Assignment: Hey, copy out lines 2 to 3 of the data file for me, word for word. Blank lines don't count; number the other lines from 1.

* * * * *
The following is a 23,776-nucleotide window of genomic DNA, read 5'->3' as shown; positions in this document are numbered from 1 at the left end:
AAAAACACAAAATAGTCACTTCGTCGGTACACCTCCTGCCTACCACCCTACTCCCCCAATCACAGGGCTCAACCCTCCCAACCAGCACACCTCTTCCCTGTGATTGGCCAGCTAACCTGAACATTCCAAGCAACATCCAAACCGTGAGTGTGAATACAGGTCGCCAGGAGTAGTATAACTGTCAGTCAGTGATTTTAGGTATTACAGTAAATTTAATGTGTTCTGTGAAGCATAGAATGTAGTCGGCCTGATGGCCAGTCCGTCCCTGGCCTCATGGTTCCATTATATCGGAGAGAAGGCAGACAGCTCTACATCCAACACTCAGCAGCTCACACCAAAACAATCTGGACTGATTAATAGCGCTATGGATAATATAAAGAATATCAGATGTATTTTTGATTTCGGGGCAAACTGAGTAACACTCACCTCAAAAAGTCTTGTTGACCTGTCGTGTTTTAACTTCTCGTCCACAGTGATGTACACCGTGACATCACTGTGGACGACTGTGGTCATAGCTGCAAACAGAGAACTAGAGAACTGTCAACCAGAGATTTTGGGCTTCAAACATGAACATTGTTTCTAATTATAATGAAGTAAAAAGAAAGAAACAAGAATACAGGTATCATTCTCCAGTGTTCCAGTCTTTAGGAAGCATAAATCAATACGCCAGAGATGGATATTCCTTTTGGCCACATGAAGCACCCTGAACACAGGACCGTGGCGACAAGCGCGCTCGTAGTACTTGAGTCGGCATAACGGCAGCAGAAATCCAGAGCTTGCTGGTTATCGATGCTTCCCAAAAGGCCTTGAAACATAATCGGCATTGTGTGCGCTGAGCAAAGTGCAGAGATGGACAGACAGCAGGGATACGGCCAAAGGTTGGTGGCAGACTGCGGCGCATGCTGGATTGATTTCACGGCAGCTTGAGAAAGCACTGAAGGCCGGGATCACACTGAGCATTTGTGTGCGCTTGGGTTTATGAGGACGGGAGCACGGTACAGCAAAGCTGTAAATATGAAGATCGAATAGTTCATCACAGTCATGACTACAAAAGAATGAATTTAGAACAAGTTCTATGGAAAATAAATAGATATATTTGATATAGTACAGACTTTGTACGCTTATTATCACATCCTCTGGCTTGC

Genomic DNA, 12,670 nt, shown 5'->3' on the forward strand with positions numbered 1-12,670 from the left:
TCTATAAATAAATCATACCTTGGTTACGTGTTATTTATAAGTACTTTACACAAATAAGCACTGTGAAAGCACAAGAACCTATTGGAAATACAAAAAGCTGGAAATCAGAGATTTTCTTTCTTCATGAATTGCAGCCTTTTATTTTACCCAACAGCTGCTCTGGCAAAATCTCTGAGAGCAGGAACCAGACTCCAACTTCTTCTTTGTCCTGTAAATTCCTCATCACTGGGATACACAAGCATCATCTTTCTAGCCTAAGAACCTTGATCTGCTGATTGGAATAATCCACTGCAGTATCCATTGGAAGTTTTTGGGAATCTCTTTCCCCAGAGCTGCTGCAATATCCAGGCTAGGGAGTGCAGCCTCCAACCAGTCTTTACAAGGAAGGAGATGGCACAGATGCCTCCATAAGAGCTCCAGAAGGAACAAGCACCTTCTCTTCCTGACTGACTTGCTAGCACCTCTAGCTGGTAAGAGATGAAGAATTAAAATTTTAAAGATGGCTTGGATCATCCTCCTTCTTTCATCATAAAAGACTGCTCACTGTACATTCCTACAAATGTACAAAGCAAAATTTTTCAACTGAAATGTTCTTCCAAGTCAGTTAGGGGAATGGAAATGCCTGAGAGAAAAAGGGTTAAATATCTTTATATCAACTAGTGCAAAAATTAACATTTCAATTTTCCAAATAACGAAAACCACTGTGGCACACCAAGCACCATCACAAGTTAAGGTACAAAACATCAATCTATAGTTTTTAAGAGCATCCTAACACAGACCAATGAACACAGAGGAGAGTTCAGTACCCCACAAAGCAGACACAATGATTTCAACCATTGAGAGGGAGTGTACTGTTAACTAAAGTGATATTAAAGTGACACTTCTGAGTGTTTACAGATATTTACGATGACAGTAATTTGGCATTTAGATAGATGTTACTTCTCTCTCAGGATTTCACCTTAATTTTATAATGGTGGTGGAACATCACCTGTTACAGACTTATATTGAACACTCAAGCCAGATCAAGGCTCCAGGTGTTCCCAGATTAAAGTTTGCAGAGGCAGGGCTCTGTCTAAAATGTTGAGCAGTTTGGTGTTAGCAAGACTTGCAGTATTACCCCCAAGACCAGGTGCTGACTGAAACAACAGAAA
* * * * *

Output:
AAAAACACAAAATAGTCACTTCGTCGGTACACCTCCTGCCTACCACCCTACTCCCCCAATCACAGGGCTCAACCCTCCCAACCAGCACACCTCTTCCCTGTGATTGGCCAGCTAACCTGAACATTCCAAGCAACATCCAAACCGTGAGTGTGAATACAGGTCGCCAGGAGTAGTATAACTGTCAGTCAGTGATTTTAGGTATTACAGTAAATTTAATGTGTTCTGTGAAGCATAGAATGTAGTCGGCCTGATGGCCAGTCCGTCCCTGGCCTCATGGTTCCATTATATCGGAGAGAAGGCAGACAGCTCTACATCCAACACTCAGCAGCTCACACCAAAACAATCTGGACTGATTAATAGCGCTATGGATAATATAAAGAATATCAGATGTATTTTTGATTTCGGGGCAAACTGAGTAACACTCACCTCAAAAAGTCTTGTTGACCTGTCGTGTTTTAACTTCTCGTCCACAGTGATGTACACCGTGACATCACTGTGGACGACTGTGGTCATAGCTGCAAACAGAGAACTAGAGAACTGTCAACCAGAGATTTTGGGCTTCAAACATGAACATTGTTTCTAATTATAATGAAGTAAAAAGAAAGAAACAAGAATACAGGTATCATTCTCCAGTGTTCCAGTCTTTAGGAAGCATAAATCAATACGCCAGAGATGGATATTCCTTTTGGCCACATGAAGCACCCTGAACACAGGACCGTGGCGACAAGCGCGCTCGTAGTACTTGAGTCGGCATAACGGCAGCAGAAATCCAGAGCTTGCTGGTTATCGATGCTTCCCAAAAGGCCTTGAAACATAATCGGCATTGTGTGCGCTGAGCAAAGTGCAGAGATGGACAGACAGCAGGGATACGGCCAAAGGTTGGTGGCAGACTGCGGCGCATGCTGGATTGATTTCACGGCAGCTTGAGAAAGCACTGAAGGCCGGGATCACACTGAGCATTTGTGTGCGCTTGGGTTTATGAGGACGGGAGCACGGTACAGCAAAGCTGTAAATATGAAGATCGAATAGTTCATCACAGTCATGACTACAAAAGAATGAATTTAGAACAAGTTCTATGGAAAATAAATAGATATATTTGATATAGTACAGACTTTGTACGCTTATTATCACATCCTCTGGCTTGC

Genomic DNA, 12,670 nt, shown 5'->3' on the forward strand with positions numbered 1-12,670 from the left: